The Commonwealth Scientific and Industrial Research Organisation (CSIRO) is conducting an extensive social study to determine what the Great Barrier Reef means to both locals and visitors.
CSIRO will ask 5,000 people over the next two months about their perceptions for the Great Barrier Reef. The survey will cover marine tourism, traditional owners, ports and shipping, aquaculture, mining, residents and coastal communities.
“It’s the first time personal thoughts and feelings about the reef are being comprehensively collected,” explained CSIRO social scientist and project lead Dr. Nadine Marshall. “Years of data exist on the economic, ecological and environmental dimensions of the reef and now we’re closing the loop and including the hardest dimension of all – people.”
The data will help decision-makers, including reef managers, business owners and government officials, understand the role that people will play in the Great Barrier Reef’s future.
The study was announced on the same day that the UNESCO conference to discuss the status of new and existing World Heritage sites began in Cambodia. At the meeting, it will be decided if the Great Barrier Reef should be placed on the “in danger” list.
The Great Barrier Reef faces threats from the “significant loss” of coral cover, the effects of climate change and crown of thorns starfish but despite those problems, a preliminary report recommends that the decision be postponed for another year while improvements are made.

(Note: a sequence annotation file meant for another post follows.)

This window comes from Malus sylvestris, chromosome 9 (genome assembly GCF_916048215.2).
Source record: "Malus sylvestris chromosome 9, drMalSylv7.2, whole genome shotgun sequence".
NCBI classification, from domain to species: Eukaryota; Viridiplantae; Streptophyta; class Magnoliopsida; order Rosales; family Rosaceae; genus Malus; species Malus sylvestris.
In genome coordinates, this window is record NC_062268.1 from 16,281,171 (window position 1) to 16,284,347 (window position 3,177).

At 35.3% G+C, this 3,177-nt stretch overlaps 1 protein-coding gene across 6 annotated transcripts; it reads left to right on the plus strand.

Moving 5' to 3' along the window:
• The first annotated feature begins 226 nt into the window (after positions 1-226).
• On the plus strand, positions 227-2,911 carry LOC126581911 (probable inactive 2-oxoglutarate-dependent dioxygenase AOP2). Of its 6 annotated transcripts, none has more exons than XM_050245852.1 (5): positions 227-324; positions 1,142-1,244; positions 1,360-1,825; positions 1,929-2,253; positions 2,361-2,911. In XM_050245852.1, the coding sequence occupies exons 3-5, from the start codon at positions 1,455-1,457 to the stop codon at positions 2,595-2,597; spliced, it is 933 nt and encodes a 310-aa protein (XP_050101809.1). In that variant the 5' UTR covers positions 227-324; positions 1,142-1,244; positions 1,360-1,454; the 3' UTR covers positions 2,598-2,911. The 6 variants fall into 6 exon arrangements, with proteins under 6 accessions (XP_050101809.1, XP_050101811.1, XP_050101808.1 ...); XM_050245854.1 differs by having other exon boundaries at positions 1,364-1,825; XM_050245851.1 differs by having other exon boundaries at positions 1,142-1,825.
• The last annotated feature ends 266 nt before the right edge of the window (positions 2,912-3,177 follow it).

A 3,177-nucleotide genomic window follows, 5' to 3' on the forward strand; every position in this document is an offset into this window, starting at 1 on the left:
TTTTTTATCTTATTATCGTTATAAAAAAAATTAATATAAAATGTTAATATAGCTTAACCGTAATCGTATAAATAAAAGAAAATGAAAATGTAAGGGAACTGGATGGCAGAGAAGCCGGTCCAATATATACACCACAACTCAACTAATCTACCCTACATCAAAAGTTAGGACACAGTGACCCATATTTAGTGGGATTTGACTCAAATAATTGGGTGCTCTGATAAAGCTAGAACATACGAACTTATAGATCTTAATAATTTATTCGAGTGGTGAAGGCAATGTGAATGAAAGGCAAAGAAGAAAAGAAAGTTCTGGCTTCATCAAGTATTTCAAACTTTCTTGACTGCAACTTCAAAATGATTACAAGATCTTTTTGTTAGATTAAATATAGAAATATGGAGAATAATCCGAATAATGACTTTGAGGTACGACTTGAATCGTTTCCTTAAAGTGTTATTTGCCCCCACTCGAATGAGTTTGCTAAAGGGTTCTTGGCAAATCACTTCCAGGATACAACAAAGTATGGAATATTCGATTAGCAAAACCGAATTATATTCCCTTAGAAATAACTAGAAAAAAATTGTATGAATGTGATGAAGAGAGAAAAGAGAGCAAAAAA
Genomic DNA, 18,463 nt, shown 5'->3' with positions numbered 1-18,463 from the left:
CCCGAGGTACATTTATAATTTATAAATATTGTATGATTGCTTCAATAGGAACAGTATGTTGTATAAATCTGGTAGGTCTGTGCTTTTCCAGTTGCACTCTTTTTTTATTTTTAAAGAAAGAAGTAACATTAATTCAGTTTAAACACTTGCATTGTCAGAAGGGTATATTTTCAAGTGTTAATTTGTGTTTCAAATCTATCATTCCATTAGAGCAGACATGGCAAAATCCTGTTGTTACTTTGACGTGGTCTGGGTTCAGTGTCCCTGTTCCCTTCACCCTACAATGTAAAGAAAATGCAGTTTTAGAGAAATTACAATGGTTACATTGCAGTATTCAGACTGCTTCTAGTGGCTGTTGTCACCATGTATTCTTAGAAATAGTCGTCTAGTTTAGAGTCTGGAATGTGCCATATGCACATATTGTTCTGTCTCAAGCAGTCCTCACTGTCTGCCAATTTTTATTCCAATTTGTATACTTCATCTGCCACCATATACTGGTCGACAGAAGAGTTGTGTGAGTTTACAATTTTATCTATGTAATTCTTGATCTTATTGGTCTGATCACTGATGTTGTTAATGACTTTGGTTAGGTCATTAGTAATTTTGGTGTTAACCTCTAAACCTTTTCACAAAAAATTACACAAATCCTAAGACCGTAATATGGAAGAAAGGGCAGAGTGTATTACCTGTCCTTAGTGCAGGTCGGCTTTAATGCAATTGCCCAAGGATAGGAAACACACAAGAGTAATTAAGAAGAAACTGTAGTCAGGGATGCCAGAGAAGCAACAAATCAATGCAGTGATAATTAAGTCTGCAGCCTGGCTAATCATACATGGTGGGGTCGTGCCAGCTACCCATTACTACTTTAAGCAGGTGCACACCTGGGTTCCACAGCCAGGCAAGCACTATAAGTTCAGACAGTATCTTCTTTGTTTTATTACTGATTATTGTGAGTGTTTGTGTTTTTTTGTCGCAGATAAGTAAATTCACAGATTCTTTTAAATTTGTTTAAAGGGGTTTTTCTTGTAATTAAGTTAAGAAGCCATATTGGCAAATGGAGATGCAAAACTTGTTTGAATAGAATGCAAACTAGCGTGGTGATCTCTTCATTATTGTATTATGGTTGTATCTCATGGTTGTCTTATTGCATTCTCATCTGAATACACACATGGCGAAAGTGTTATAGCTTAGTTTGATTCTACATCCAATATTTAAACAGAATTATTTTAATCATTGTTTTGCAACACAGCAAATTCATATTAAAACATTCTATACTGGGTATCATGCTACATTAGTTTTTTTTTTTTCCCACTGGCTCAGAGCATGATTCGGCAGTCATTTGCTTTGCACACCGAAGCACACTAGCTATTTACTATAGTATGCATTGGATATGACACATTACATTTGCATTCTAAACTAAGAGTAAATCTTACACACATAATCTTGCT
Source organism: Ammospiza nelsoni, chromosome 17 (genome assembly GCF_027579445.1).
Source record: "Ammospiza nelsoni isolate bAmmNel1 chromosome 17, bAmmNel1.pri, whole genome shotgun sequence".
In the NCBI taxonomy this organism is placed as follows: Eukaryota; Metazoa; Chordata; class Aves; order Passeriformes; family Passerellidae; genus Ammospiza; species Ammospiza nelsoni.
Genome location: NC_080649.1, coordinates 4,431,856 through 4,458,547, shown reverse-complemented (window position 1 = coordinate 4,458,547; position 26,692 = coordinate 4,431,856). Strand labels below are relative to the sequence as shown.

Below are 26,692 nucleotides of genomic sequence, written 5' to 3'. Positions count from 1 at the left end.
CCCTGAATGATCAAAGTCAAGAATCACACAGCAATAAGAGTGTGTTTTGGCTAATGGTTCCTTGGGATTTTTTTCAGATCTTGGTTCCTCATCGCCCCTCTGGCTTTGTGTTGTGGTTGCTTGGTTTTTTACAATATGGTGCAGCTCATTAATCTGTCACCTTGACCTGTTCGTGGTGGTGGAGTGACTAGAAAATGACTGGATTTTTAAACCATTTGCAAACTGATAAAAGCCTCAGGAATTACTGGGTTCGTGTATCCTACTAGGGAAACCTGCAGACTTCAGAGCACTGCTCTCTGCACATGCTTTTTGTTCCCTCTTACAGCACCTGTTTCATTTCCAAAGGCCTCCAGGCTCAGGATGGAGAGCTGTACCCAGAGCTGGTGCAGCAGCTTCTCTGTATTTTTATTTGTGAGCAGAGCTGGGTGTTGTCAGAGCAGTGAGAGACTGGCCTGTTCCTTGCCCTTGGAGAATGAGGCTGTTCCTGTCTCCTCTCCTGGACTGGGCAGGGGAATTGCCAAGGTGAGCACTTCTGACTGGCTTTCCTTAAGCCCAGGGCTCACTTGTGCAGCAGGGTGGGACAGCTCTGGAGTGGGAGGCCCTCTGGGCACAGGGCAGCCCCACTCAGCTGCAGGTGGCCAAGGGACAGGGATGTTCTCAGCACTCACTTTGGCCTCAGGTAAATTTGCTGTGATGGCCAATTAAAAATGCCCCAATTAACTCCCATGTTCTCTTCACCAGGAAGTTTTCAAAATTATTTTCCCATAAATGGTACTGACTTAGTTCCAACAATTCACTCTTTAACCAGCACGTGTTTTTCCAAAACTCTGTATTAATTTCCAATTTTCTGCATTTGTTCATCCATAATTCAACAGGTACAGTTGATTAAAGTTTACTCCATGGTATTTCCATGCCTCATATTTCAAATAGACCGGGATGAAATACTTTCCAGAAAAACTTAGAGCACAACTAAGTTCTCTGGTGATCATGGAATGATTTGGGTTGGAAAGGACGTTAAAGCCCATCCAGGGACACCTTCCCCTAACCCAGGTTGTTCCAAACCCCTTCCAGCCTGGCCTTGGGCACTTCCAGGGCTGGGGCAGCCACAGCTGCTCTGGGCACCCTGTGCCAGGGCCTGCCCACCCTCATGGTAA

“It’ll be presumptuous to say what the world heritage committee will decide but I’m confident that we have evidence to show that Australia takes management of the reef seriously,” Burke told the Guardian.
To learn more:
- Read the release from CSIRO: What does the Great Barrier Reef mean to you?
- Check out the project details: Understanding our perceptions about the Great Barrier Reef
- Read about the UNESCO conference: Queensland’s Great Barrier Reef vies for UNESCO heritage listing
- Read the whole article from The Guardian: Great Barrier Reef on the brink as politicians bicker
Copyright © 2013 by Marine Science Today, a publication of Marine Science Today LLC.